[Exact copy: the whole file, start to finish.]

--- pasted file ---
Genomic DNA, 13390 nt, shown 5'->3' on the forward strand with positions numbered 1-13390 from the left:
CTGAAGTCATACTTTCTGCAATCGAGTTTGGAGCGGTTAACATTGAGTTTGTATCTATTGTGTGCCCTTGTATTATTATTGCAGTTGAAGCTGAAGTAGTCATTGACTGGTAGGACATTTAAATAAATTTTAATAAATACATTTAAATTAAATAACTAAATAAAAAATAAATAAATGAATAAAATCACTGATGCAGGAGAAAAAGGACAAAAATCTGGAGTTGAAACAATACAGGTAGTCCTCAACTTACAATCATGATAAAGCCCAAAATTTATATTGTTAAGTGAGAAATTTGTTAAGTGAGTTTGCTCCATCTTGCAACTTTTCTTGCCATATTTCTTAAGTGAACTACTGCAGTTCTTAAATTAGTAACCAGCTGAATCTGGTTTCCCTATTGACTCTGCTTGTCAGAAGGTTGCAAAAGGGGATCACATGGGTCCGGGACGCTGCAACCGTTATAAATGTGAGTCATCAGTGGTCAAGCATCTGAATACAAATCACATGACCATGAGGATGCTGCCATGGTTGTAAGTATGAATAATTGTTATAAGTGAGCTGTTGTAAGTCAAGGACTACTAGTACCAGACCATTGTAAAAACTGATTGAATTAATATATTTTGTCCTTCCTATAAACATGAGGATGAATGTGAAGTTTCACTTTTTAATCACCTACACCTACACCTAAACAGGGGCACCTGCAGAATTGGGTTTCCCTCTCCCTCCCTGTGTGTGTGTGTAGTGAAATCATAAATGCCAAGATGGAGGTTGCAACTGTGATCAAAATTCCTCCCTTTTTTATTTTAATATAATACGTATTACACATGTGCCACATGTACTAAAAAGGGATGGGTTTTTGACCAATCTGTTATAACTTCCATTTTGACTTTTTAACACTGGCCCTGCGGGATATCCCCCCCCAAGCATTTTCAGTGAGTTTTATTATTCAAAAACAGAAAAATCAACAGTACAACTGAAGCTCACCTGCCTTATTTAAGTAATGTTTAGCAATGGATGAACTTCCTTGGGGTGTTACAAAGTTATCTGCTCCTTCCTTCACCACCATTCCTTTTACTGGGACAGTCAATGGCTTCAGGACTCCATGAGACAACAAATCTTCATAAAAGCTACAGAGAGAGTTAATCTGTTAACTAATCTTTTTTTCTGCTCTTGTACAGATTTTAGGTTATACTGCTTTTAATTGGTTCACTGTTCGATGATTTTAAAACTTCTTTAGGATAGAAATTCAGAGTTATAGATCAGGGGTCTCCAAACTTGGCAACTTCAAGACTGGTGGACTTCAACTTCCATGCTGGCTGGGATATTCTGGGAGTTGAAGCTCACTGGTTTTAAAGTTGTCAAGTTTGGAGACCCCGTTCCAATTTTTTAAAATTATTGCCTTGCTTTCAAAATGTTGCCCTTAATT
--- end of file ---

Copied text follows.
Genomic DNA, 13390 nt, shown 5'->3' on the forward strand with positions numbered 1-13390 from the left:
CTGAAGTCATACTTTCTGCAATCGAGTTTGGAGCGGTTAACATTGAGTTTGTATCTATTGTGTGCCCTTGTATTATTATTGCAGTTGAAGCTGAAGTAGTCATTGACTGGTAGGACATTTAAATAAATTTTAATAAATACATTTAAATTAAATAACTAAATAAAAAATAAATAAATGAATAAAATCACTGATGCAGGAGAAAAAGGACAAAAATCTGGAGTTGAAACAATACAGGTAGTCCTCAACTTACAATCATGATAAAGCCCAAAATTTATATTGTTAAGTGAGAAATTTGTTAAGTGAGTTTGCTCCATCTTGCAACTTTTCTTGCCATATTTCTTAAGTGAACTACTGCAGTTCTTAAATTAGTAACCAGCTGAATCTGGTTTCCCTATTGACTCTGCTTGTCAGAAGGTTGCAAAAGGGGATCACATGGGTCCGGGACGCTGCAACCGTTATAAATGTGAGTCATCAGTGGTCAAGCATCTGAATACAAATCACATGACCATGAGGATGCTGCCATGGTTGTAAGTATGAATAATTGTTATAAGTGAGCTGTTGTAAGTCAAGGACTACTAGTACCAGACCATTGTAAAAACTGATTGAATTAATATATTTTGTCCTTCCTATAAACATGAGGATGAATGTGAAGTTTCACTTTTTAATCACCTACACCTACACCTAAACAGGGGCACCTGCAGAATTGGGTTTCCCTCTCCCTCCCTGTGTGTGTGTGTAGTGAAATCATAAATGCCAAGATGGAGGTTGCAACTGTGATCAAAATTCCTCCCTTTTTTATTTTAATATAATACGTATTACACATGTGCCACATGTACTAAAAAGGGATGGGTTTTTGACCAATCTGTTATAACTTCCATTTTGACTTTTTAACACTGGCCCTGCGGGATATCCCCCCCCAAGCATTTTCAGTGAGTTTTATTATTCAAAAACAGAAAAATCAACAGTACAACTGAAGCTCACCTGCCTTATTTAAGTAATGTTTAGCAATGGATGAACTTCCTTGGGGTGTTACAAAGTTATCTGCTCCTTCCTTCACCACCATTCCTTTTACTGGGACAGTCAATGGCTTCAGGACTCCATGAGACAACAAATCTTCATAAAAGCTACAGAGAGAGTTAATCTGTTAACTAATCTTTTTTTCTGCTCTTGTACAGATTTTAGGTTATACTGCTTTTAATTGGTTCACTGTTCGATGATTTTAAAACTTCTTTAGGATAGAAATTCAGAGTTATAGATCAGGGGTCTCCAAACTTGGCAACTTCAAGACTGGTGGACTTCAACTTCCATGCTGGCTGGGATATTCTGGGAGTTGAAGCTCACTGGTTTTAAAGTTGTCAAGTTTGGAGACCCCGTTCCAATTTTTTAAAATTATTGCCTTGCTTTCAAAATGTTGCCCTTAATT